5. Jo, I’m giving you partial credit (blame) for a recent set of negotiations between my wife and myself. We decided to return to Italy for our first Spring vacation this year but we couldn’t agree on a location. My preference was a return to Florence (inspired, in part, by your immersive walks recently), while my wife wanted to visit Venice for her first time. As a dutiful husband, I know that I’m contractually obligated to obey when it comes to picking vacation spots, so Venice it will be.

    But as a compromise, we agreed to take several walks – perhaps a few of them will be decent additions to the bottom on your Monday morning walks. Hope you’re having a great week Jo!

    1. Italy is beautiful in so many ways, Gabe. I don’t think you’ll go far wrong. 🙂 I presume you’ve been to Venice? She is an incomparable lady and I’m sure the same holds true for your wife 🙂 🙂
      I’m just home from a few days with friends on the island of Anglesey so my head’s a bit mixed up but we had a lovely time, thanks.

  6. Jo, you must feel mind-blown after such beauty throughout the day – and isn’t it amazing to come down to that stunning view of Florence again. The Costume Museum is a treasure and I love the sound of the gardens. Wonderful photographs taking the reader along with you! Luckily our legs don’t ache too much!😀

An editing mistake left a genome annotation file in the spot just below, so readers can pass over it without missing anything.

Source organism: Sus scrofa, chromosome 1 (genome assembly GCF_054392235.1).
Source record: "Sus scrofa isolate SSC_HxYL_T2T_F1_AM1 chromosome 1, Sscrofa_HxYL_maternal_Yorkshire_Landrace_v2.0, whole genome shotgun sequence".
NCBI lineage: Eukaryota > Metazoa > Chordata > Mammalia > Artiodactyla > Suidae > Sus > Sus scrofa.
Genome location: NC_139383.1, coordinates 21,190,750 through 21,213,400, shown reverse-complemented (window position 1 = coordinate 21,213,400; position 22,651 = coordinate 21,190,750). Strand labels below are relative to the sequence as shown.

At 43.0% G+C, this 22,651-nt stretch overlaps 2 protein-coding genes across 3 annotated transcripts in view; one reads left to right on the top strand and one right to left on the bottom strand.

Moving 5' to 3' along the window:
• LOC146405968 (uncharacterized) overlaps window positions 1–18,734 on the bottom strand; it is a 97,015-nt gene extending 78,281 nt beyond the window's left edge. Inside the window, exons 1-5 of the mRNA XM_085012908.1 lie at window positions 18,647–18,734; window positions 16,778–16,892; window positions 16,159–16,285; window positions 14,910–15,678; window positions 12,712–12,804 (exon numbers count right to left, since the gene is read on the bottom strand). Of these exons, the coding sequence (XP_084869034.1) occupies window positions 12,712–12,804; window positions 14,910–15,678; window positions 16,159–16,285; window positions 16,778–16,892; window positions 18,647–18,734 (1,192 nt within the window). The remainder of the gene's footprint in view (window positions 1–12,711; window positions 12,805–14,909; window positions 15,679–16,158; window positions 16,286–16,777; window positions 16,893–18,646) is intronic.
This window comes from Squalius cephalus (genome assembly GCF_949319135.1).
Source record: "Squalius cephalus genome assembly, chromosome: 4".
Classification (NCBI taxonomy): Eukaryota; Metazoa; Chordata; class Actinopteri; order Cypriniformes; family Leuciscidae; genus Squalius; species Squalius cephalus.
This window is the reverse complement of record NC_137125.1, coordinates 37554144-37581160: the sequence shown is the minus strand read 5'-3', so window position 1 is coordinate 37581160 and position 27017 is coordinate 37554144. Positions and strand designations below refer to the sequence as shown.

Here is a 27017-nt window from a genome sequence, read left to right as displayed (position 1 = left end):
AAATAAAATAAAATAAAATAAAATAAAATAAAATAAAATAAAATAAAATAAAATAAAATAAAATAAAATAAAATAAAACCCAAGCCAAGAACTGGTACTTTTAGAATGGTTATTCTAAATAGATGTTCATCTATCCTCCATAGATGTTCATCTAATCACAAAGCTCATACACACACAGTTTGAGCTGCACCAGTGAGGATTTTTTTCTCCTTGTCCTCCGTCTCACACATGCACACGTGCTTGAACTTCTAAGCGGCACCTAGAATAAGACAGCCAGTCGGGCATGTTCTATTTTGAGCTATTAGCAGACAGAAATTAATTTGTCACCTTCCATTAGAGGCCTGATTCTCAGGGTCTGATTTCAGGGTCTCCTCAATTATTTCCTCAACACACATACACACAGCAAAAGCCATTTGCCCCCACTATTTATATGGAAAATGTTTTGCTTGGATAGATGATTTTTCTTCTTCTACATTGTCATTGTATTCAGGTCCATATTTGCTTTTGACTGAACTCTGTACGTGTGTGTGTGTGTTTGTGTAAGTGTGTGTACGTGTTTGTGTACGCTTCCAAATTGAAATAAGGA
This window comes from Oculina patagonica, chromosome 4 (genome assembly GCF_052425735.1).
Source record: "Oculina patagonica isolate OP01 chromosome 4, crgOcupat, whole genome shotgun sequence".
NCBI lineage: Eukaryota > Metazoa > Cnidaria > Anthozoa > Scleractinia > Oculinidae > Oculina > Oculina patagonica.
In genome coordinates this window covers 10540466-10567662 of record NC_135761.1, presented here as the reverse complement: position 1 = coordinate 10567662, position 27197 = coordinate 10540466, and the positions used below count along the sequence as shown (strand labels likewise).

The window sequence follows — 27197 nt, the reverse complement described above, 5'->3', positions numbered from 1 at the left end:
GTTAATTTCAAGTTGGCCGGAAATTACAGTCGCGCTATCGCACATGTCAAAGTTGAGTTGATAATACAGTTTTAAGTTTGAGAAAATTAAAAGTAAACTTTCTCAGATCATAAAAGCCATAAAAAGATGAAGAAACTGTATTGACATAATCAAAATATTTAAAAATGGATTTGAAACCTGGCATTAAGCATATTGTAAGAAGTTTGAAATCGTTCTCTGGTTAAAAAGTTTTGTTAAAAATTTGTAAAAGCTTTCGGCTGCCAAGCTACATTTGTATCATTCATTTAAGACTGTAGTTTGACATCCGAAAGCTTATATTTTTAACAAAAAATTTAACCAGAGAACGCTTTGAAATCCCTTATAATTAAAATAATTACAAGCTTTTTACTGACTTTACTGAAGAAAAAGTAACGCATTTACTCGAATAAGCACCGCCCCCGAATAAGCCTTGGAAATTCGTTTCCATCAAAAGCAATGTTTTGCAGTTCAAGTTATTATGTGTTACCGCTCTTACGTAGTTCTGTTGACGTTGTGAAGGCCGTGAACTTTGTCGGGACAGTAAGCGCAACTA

1. What a city, Annika! How could you not love it? 🙂 🙂
      Thanks, hon! I’ve just come back through the door after a couple of days in Anglesey with friends. It’s an all or nothing year, this one!

  7. Great walk through Florence’s gardens, Jo. We smile at the inherent tension between doing “too much” and trying to fit it all in, and the temptation to just open the next box of delights. Beautiful photographs of the cityscape.

    I particularly resonate with the fashion museum. It is always a unique treat to find a museum that is curated with a well focused editorial mission, and I find it always more rewarding to visit a thematic museum rather than the larger, more famous “catch all” museums.

    Thanks for the stroll through the gardens’ fountains and sculptures… A real treat.


    1. Hi Ben! 🙂 Lovely of you to stop by. I’m just back from a few days in Anglesey with friends so Florence has almost gone from my head, but as soon as I look at the photos, I’m there 🙂 🙂 I’m glad you enjoyed it all.

  8. Come home soon! I can’t take much more of your Florentine holiday as I’m eaten up with jealousy. This week has been the worst as in five visits to Florence over 40 years I’ve never seen the Palazzino della Meridiana. Bowled over by your photographs too. Your pleasure in the trip is so obvious from them and I know your memories will last forever.